122 F3d 1072 Kovatchichka v. Immigration and Naturalization Service

122 F.3d 1072

Iliana Petkova KOVATCHICHKA; Borislav Hristov, Petitioners,

No. 96-70446.

United States Court of Appeals, Ninth Circuit.

Aug. 27, 1997.**

NOTICE: Ninth Circuit Rule 36-3 provides that dispositions other than opinions or orders designated for publication are not precedential and should not be cited except when relevant under the doctrines of law of the case, res judicata, or collateral estoppel.

On Petition for Review of an Order of the Board of Immigration Appeals, Nos. Ajk-ley-wbn, Avx-tgx-fhc.

Before: SCHROEDER, FERNANDEZ and RYMER, Circuit Judges.

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Iliana Petkova Kovatchichka and her husband Borislav Hristov, natives and citizens of Bulgaria, petition for review of the Board of Immigration Appeals' ("BIA") decision affirming the immigration judge's ("IJ") denial of her application for asylum and withholding of deportation under sections 208(a) and 243(h) of the Immigration and Nationality Act, 8 U.S.C. §§ 1158(a), 1253(h) ("the Act"). We have jurisdiction pursuant to 8 U.S.C. § 1105a(a), and we deny the petition.1


Kovatchichka contends that the BIA abused its discretion in denying her petition for asylum. This contention lacks merit.


We review the BIA's discretionary denial of asylum for abuse of discretion. See Surita v. INS, 95 F.3d 814, 819 (9th Cir.1996). In its exercise of discretion, the BIA must apply the law correctly and consider all the relevant factors. See Kazlauskas v. INS, 46 F.3d 902, 906 (9th Cir.1995).


A finding of past persecution on account of one of the grounds enumerated in the Act establishes eligibility for a discretionary grant of asylum. See Singh v. Ilchert, 69 F.3d 375, 378 (9th Cir.1995). Once past persecution is demonstrated, then fear of future persecution is presumed, and the government must show, by a preponderance of the evidence, that "since the time the persecution occurred, conditions in the applicant's country ... have changed to such an extent that the applicant no longer has a well-founded fear of being persecuted if ... [the applicant] were to return." See id. (quoting 8 C.F.R. § 208.13(b)(1)(i)).


Here, the BIA found that Kovatchichka had suffered past persecution on account of her political opinion and was thus eligible for asylum. The BIA then considered the State Department Country Reports and the Profile of Asylum Claims and Country Conditions as well as the testimony of Kovatchichka's expert witness and the documentary evidence she submitted. See Kazlauskus v. INS, 46 F.3d at 905 (describing the State Department Country Reports as the most appropriate and perhaps best resource for information on political situations in foreign nations).2 The BIA found, on the basis of all the evidence, that the government rebutted the presumption of future persecution by a preponderance of the evidence, and that country conditions in Bulgaria had changed significantly since Kovatchichka's departure. See Singh, 69 F.3d at 378; Kazlauskus, 46 F.3d at 906. The BIA also considered Kovatchichka's testimony regarding her fear of future persecution and found that, in light of the changed country conditions, Kovatchichka's fear of persecution was no longer objectively reasonable. See id. (holding that fear of future persecution must be both genuine and objectively reasonable). We conclude that the BIA, having considered all the relevant factors and weighed all the evidence, did not abuse its discretion in finding that Kovatchichka's fear of persecution was not well-founded.3 See Singh, 69 F.3d at 378; Kazlauskus, 46 F.3d at 905. Accordingly, we deny Kovatchichka's petition for asylum.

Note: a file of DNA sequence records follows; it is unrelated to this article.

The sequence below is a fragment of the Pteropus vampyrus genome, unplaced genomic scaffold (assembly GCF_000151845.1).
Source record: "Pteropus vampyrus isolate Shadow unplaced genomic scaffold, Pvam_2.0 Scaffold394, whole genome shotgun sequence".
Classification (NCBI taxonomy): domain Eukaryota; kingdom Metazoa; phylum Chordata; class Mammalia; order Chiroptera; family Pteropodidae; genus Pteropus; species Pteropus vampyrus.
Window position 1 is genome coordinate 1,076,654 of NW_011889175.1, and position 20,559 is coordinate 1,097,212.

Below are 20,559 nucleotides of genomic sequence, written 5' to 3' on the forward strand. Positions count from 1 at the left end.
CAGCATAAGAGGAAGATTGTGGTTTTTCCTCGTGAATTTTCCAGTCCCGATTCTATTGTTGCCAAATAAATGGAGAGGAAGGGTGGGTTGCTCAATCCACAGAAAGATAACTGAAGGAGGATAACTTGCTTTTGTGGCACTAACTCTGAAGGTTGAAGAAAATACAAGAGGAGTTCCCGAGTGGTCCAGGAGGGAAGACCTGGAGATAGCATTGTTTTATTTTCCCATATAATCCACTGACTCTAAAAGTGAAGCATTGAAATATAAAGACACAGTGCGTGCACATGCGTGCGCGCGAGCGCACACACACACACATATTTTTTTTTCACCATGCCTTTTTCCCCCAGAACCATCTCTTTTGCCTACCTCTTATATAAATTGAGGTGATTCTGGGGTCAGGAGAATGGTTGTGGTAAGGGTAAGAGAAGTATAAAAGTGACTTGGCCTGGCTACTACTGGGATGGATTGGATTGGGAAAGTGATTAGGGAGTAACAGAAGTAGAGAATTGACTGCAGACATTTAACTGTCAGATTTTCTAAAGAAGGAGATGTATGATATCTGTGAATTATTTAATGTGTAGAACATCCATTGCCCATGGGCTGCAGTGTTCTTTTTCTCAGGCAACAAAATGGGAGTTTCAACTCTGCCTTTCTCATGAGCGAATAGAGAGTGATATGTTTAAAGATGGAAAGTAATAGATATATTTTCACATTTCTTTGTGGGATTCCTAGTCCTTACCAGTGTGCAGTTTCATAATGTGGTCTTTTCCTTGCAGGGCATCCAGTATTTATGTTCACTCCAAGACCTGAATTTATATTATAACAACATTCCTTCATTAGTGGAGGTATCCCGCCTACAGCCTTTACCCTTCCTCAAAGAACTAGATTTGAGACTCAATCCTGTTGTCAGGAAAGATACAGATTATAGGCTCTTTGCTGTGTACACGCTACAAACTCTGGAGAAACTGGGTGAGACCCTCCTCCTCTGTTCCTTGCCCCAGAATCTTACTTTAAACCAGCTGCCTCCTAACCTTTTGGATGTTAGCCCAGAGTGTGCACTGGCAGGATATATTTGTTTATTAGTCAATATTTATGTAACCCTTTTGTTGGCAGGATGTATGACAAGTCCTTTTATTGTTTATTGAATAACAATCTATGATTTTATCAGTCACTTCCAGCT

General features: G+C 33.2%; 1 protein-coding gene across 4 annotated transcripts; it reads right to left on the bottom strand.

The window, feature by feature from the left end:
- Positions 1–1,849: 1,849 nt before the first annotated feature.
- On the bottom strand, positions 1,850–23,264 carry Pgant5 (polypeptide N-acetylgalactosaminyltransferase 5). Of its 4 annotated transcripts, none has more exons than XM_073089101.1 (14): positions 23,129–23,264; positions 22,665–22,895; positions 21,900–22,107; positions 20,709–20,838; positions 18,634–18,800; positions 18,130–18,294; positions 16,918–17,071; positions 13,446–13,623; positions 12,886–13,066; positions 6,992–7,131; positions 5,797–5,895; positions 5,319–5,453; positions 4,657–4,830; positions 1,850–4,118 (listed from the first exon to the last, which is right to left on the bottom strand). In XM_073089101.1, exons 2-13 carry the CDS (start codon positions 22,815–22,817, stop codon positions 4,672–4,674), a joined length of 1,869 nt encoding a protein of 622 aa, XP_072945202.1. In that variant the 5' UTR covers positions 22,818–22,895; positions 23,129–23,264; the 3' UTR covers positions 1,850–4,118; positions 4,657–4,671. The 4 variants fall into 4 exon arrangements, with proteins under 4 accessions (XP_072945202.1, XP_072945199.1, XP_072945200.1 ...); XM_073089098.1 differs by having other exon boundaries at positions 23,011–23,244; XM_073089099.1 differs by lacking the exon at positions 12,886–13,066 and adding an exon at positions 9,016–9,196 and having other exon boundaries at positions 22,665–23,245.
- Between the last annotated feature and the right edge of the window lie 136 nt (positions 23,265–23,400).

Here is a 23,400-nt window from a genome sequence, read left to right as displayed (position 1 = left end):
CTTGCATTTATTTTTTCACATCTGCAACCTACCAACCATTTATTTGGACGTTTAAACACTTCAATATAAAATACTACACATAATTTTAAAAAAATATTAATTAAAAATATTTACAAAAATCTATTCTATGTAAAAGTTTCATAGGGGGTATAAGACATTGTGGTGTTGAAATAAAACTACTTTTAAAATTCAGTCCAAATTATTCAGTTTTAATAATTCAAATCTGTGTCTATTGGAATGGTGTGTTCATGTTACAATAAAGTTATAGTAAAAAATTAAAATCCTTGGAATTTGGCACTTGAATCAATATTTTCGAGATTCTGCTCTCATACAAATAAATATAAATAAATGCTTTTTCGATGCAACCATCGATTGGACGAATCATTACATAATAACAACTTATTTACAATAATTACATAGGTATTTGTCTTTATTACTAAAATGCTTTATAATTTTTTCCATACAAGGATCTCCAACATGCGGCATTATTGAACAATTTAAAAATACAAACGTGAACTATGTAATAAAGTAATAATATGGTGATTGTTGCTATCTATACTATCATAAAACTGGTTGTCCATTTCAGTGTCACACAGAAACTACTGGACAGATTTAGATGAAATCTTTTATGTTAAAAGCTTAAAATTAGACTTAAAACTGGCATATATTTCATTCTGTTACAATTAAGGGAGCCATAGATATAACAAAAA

Because Kovatchichka did not meet the lower standard for asylum, she could not meet the higher standard for withholding of deportation. See Acewicz, 984 F.2d 1056, 1062 (9th Cir.1993) Accordingly, we deny both Kovatchichka's and Hristov's petitions for withholding of deportation.

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The panel unanimously finds this case suitable for decision without oral argument. See Fed. R.App. P. 34(a); 9th Cir. R. 34-4. Accordingly, petitioner's request for oral argument is denied


This disposition is not appropriate for publication and may not be cited to or by the courts of this circuit except as provided by 9th Cir. R. 36-3


Hristov withdrew his separate application for asylum and withholding of deportation during consolidated deportation proceedings, electing to proceed as a dependent of Kovatchichka. As his claim is derivative of hers, we deny his petition. See 8 U.S.C. § 1158(b)(3); see also Guiterrez-Centeno v. INS, 99 F.3d 1529, 1531 n. 1 (9th Cir.1996). Future references are to Kovatchichka only


This court may not consider, as Kovatchichka requests, the 1995 Country Report attached to her opening brief. See Fisher v. INS, 79 F.3d 955, 963 (9th Cir.1996) (en banc) (holding that reviewing court may only consider evidence that is part of administrative record). We also deny Kovatchichka's request that we remand her case to the BIA for consideration of the 1995 Country Report. See id.; Ghaly v. INS, 58 F.3d 1425, 1432 (9th Cir.1995)


By failing to challenge the BIA's refusal to grant asylum on humanitarian grounds, Kovatchichka has abandoned that issue on appeal. See Collins v. City of San Diego, 841 F.2d 337, 339 (9th Cir.1988)